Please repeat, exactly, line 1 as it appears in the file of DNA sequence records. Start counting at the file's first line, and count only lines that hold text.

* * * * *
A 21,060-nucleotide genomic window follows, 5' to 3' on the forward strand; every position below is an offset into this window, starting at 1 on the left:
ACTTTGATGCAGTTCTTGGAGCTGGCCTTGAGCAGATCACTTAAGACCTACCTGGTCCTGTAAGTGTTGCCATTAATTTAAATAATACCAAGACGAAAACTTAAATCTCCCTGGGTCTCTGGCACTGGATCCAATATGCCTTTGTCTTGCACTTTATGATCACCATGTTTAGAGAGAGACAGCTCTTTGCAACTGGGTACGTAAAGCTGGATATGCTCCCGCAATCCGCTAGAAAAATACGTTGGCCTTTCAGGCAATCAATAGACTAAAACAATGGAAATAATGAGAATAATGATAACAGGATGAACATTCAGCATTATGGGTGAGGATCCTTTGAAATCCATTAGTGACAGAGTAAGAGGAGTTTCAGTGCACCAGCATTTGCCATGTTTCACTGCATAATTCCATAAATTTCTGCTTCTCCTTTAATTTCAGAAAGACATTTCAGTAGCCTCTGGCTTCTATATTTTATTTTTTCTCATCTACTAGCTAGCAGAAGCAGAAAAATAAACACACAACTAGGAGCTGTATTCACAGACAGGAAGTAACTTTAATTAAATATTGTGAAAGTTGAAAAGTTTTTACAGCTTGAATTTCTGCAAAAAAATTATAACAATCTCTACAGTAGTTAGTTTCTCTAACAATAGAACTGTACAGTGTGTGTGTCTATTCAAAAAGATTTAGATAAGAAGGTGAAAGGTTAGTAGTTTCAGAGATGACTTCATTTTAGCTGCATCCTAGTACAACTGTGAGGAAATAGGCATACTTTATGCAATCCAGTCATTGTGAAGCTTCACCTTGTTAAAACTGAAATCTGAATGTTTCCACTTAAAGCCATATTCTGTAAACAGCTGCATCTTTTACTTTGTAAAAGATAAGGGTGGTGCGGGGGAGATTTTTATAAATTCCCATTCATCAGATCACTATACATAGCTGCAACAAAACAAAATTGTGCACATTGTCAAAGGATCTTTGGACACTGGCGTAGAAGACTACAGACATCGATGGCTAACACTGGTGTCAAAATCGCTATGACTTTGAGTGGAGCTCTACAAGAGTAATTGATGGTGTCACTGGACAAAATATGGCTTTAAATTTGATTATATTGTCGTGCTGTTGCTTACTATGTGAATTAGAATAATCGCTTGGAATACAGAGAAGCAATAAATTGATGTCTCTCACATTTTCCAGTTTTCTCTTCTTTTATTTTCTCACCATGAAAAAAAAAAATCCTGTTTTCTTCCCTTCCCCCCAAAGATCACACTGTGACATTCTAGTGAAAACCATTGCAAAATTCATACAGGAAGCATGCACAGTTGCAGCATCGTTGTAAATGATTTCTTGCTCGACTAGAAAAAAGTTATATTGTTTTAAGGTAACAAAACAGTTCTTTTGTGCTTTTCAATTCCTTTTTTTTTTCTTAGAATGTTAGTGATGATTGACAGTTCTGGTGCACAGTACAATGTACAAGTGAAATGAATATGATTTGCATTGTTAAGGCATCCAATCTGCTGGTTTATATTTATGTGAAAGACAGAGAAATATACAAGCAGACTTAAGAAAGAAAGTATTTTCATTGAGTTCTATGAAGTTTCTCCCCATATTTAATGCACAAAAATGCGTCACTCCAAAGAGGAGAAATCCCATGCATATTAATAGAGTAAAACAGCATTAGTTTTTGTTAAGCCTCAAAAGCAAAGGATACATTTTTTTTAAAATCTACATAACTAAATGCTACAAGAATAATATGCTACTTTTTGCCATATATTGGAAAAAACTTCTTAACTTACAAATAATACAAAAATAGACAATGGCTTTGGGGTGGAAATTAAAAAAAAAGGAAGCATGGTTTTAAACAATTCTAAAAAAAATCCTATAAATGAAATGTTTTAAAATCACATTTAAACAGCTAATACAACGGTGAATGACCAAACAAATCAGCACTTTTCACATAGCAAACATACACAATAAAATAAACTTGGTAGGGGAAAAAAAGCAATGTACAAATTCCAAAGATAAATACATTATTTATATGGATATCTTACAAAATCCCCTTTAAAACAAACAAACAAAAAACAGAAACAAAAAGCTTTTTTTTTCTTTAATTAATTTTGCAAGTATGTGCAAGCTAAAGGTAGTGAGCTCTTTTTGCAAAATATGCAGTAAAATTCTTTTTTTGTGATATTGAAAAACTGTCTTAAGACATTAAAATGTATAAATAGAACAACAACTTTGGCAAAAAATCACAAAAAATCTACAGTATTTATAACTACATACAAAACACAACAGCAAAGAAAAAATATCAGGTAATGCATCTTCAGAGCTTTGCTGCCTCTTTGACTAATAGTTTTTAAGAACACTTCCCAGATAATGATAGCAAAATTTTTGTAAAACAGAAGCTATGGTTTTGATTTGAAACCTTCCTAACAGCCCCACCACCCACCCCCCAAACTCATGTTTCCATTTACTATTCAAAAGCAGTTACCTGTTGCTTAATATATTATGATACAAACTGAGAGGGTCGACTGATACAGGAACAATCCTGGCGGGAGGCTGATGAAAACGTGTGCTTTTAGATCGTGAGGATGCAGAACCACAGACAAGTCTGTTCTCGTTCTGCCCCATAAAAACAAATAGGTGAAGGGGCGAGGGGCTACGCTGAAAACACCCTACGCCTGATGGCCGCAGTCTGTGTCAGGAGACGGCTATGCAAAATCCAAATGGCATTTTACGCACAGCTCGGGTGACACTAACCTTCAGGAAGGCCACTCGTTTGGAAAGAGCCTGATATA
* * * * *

A 21,060-nucleotide genomic window follows, 5' to 3' on the forward strand; every position below is an offset into this window, starting at 1 on the left: